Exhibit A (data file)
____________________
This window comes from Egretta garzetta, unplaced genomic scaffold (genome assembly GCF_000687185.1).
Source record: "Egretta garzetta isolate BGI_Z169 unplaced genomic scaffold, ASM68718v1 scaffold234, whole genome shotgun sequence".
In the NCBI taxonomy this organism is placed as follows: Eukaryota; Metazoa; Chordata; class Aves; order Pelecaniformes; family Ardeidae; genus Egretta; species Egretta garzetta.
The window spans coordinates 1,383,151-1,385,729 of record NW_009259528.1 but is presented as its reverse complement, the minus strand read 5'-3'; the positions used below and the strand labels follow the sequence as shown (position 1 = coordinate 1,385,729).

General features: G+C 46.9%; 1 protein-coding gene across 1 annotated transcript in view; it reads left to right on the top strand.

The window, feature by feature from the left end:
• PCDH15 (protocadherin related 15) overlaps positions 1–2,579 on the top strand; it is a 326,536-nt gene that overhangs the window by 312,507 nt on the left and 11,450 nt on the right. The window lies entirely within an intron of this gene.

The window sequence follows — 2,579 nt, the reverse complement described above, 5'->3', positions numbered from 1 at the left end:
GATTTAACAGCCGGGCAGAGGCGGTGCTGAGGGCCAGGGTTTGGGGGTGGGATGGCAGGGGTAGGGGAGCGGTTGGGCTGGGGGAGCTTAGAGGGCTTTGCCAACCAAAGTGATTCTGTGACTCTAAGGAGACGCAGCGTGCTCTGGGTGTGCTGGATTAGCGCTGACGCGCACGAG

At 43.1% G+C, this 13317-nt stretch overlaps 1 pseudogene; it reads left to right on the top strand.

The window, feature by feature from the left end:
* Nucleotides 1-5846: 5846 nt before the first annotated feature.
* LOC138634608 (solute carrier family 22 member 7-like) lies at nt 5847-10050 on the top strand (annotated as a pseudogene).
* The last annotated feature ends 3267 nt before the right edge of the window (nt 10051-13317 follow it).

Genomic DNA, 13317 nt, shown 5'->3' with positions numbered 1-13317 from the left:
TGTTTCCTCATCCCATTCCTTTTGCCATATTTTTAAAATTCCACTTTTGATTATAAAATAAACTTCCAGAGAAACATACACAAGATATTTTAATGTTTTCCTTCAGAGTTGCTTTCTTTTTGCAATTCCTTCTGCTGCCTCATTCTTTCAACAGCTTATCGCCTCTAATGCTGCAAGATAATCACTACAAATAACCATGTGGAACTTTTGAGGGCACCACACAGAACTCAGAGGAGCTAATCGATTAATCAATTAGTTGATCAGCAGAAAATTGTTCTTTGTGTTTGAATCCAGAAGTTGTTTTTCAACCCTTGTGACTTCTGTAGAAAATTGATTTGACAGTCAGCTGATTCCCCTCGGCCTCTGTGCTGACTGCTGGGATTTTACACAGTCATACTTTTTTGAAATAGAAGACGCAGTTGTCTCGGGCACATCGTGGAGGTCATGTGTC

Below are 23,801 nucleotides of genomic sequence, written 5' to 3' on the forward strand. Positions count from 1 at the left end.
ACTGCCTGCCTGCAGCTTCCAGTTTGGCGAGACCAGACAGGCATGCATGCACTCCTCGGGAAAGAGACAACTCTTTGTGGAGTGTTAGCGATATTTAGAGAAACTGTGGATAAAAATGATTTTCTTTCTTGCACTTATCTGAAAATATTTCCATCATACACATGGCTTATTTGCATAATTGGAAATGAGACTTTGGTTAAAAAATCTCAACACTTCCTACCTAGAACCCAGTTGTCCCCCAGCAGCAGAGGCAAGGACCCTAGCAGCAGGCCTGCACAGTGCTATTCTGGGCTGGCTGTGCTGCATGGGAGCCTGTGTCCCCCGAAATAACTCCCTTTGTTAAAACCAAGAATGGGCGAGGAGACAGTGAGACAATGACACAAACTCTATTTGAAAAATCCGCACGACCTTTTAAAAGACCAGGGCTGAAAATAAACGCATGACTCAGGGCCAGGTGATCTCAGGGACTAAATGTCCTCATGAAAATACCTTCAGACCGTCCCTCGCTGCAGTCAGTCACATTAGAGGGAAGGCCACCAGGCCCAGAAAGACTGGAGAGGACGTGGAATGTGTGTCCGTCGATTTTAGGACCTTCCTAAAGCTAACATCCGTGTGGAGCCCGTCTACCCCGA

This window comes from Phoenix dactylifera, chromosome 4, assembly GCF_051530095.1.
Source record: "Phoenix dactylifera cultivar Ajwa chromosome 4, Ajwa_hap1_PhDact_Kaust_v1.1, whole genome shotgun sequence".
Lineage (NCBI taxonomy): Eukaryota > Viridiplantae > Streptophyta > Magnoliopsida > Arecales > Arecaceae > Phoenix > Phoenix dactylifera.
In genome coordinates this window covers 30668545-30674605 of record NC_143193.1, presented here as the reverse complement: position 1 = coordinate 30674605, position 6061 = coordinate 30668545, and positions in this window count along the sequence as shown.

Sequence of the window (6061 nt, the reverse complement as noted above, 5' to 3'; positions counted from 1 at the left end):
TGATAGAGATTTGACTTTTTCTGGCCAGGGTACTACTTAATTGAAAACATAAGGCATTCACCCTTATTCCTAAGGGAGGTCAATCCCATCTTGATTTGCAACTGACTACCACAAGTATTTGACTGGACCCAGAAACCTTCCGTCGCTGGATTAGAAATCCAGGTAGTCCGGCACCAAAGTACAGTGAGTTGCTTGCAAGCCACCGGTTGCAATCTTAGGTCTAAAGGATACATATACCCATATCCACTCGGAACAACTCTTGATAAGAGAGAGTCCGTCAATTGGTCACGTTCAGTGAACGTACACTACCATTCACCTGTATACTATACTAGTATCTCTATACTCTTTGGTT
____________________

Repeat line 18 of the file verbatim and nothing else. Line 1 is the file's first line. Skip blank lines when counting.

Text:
ACTGCCTGCCTGCAGCTTCCAGTTTGGCGAGACCAGACAGGCATGCATGCACTCCTCGGGAAAGAGACAACTCTTTGTGGAGTGTTAGCGATATTTAGAGAAACTGTGGATAAAAATGATTTTCTTTCTTGCACTTATCTGAAAATATTTCCATCATACACATGGCTTATTTGCATAATTGGAAATGAGACTTTGGTTAAAAAATCTCAACACTTCCTACCTAGAACCCAGTTGTCCCCCAGCAGCAGAGGCAAGGACCCTAGCAGCAGGCCTGCACAGTGCTATTCTGGGCTGGCTGTGCTGCATGGGAGCCTGTGTCCCCCGAAATAACTCCCTTTGTTAAAACCAAGAATGGGCGAGGAGACAGTGAGACAATGACACAAACTCTATTTGAAAAATCCGCACGACCTTTTAAAAGACCAGGGCTGAAAATAAACGCATGACTCAGGGCCAGGTGATCTCAGGGACTAAATGTCCTCATGAAAATACCTTCAGACCGTCCCTCGCTGCAGTCAGTCACATTAGAGGGAAGGCCACCAGGCCCAGAAAGACTGGAGAGGACGTGGAATGTGTGTCCGTCGATTTTAGGACCTTCCTAAAGCTAACATCCGTGTGGAGCCCGTCTACCCCGA